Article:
Every two years the Balad, Amman‘s traditional downtown area, throbs to the sound of rock, jazz and rap. This is the Al Balad Music Festival, a cultural event unique to Jordan, which seeks to contribute to the country’s music scene by showcasing artists from all across the area, promoting a cultural interchange between various Arab countries, while simultaneously supporting and promoting local talent. The festival is set in perhaps one of the most atmospheric locations possible – an old, authentic Roman ampitheatre kitted out with lights and sound systems, creating an incredible fusion of colour, noise and energy.
Monumental as it is, the Al Balad Music Festival is only a small part of what is a thriving musical culture within Jordan. As well as such large scale music festivals as the Al Balad festival and that held at Jerash every summer, numerous small gigs, DJ sets and “battle of the bands” are held throughout the year in Amman and elsewhere, attracting thousands of passionate, dedicated fans sporting merch and screaming for their favourite artists, a concept which many would not associate with Jordan’s often traditional image. Yet the Al Balad Music Festival, and with it Jordan’s entire music scene, represents a side of Jordan that is not so well known in Western media and its perceptions of the Middle East; a side of young, trendy, alternative artists and fans filled with excitement, defiance and optimism.
To no one’s surprise, some of the most popular music listened to by Jordan’s youth is home grown, bands which inspire local as well as musical pride. Perhaps the most well known today is the alternative rock group known as El Morabba3, whose gigs and concerts create the type of crazed, vibrant atmosphere usually reserved for artists such as Coldplay and The Killers. Formed in 2009, the band is characterised by their extraordinarily modern sound, with electric guitars, synths and pounding rhythms, all intertwined with powerful Arabic lyrics and the occasional beat of a tabla, rooting the music in the band’s origins and creating a decidedly contemporary Arab sound, reminiscent of a Jordanian Muse. Their lyrics are as unique as their sound, focusing on the social and political issues which affect the region, which the band translates into an emotional, edgy form of poetry.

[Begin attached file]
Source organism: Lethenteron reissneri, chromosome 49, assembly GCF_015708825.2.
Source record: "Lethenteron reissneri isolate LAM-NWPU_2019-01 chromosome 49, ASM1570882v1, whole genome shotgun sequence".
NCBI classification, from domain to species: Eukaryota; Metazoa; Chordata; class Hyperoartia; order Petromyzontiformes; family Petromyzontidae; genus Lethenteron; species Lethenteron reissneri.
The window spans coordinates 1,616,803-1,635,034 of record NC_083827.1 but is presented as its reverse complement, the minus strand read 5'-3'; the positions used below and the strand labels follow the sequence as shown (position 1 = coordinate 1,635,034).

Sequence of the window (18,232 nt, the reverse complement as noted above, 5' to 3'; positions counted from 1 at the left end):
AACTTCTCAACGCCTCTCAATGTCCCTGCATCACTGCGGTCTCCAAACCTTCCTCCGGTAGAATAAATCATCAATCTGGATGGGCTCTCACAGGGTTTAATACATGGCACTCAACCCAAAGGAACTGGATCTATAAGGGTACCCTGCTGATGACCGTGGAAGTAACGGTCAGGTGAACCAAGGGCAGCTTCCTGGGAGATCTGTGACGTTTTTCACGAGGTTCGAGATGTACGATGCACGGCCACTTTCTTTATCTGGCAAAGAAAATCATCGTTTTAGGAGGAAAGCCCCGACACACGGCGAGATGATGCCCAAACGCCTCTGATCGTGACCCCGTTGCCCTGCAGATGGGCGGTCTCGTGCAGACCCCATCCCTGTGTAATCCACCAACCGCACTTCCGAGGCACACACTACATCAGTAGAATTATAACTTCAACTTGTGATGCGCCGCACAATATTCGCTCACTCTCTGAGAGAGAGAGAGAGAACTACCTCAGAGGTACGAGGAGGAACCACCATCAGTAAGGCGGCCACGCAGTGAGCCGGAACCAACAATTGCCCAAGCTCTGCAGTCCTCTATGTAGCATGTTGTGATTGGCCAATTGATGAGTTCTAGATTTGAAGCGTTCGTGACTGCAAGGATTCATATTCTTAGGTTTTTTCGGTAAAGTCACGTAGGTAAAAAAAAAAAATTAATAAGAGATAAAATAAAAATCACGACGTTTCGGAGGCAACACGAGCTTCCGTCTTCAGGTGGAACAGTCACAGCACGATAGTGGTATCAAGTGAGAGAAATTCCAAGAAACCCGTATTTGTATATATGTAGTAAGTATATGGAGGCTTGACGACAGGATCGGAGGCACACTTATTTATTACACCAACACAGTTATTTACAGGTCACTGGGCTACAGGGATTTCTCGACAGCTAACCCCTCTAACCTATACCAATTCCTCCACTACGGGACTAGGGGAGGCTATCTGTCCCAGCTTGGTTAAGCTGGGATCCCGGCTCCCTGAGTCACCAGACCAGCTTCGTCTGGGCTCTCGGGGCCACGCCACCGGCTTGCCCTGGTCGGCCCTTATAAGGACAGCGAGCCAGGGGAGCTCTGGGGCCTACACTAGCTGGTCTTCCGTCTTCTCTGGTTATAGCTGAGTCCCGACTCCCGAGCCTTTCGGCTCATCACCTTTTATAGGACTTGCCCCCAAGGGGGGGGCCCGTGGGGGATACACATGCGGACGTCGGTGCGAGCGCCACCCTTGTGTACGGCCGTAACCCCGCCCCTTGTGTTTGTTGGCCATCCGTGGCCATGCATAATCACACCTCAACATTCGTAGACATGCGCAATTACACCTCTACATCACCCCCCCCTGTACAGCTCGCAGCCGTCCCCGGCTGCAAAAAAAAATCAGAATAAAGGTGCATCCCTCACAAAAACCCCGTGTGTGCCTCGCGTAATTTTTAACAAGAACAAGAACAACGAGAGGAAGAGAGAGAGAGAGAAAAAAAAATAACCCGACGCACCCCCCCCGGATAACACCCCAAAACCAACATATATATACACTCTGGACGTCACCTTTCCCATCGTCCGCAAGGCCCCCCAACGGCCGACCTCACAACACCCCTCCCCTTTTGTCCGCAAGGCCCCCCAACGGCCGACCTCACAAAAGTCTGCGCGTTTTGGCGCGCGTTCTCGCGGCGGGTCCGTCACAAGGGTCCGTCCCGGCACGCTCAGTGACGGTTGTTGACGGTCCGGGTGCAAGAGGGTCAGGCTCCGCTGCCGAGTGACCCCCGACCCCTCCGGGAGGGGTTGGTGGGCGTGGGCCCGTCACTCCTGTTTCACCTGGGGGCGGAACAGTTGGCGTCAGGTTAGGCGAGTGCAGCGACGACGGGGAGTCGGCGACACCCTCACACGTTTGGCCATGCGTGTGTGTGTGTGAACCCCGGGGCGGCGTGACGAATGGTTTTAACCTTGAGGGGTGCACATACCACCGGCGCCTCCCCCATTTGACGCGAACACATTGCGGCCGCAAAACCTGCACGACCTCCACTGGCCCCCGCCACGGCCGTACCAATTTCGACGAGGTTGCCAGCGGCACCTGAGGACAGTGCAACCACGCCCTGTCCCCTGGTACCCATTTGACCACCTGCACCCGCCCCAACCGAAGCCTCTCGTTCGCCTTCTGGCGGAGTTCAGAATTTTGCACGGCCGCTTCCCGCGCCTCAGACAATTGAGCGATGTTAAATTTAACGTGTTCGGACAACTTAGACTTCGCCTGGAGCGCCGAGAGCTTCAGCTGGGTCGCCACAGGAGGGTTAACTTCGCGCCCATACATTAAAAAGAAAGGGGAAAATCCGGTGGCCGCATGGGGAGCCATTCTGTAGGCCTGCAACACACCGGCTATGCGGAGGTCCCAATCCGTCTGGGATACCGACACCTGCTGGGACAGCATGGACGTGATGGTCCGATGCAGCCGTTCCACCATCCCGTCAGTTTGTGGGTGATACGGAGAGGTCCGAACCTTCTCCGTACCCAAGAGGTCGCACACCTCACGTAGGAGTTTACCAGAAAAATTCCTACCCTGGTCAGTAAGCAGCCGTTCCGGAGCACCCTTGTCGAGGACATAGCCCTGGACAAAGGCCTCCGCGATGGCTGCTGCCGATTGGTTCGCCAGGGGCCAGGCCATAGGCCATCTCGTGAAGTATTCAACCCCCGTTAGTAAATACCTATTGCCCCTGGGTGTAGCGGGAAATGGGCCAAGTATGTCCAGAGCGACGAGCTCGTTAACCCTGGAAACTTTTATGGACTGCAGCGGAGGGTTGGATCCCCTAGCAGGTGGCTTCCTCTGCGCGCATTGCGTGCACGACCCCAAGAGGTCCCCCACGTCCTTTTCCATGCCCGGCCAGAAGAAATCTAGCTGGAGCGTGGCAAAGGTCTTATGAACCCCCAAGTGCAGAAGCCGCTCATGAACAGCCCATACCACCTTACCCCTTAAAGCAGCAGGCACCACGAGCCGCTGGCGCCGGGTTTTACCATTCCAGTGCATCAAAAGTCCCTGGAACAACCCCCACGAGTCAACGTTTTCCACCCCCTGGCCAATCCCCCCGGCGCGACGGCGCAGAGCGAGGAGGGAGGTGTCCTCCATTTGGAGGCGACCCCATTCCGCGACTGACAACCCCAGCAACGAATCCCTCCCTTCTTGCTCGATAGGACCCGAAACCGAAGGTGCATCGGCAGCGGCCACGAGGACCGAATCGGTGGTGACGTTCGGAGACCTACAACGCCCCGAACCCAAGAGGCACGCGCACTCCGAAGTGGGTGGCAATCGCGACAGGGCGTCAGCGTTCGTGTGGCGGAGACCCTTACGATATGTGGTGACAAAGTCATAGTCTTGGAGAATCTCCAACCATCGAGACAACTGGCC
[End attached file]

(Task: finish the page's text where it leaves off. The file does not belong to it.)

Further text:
Another outstanding example of Jordan’s local talent is Zaed Naes, a small three-member band who aim for an entirely experimental approach to music. Using synth, electric sounds and dreamy vocals, Zaed Naes layer rhythms and beats to create something completely unexpected, challenging the audience’s perception of what music is and how it should be expressed. Their shows are often accompanied by visual projections, thereby associating the musical with the visual, and creating a unique platform of intersecting art.
Of course, it is not only Jordanian bands which have gained immense popularity within the country. Thanks to initiatives such as the Al Balad Music Festival, numerous global bands are finding a place within Jordan’s music scene. One such band is Tarabband, a vibrant fusion of Arab and world music, with band members hailing from Iraq, Egypt and Sweden. The group is led by the passionate and compelling lead singer Nadin, an Iraqi-Egyptian who fled from Iraq and resettled in Sweden. The band’s music narrates her journey of exile and survival, with lyrics revolving around themes of love, identity and conflict, and striving always for peace and harmony. Using the region’s tumultuous background as inspiration, Tarabband creates music which merges political and social issues with beautiful, traditional sounds and passionate performance.
Jordan’s contemporary musical scene may be relatively new, and it is constantly competing with established Western music which is often perceived as much more modern and cool. Yet what is created and performed within Jordan itself is on the cutting edge of musical production, incorporating years of traditional arts with new, unique sounds and an impressive sociopolitical awareness to create something which represents the country and the region perfectly – a diverse and rich culture which refuses to be silenced. Together, these bands and the festivals which showcase them continue to defy Western expectations about Middle Eastern culture and society.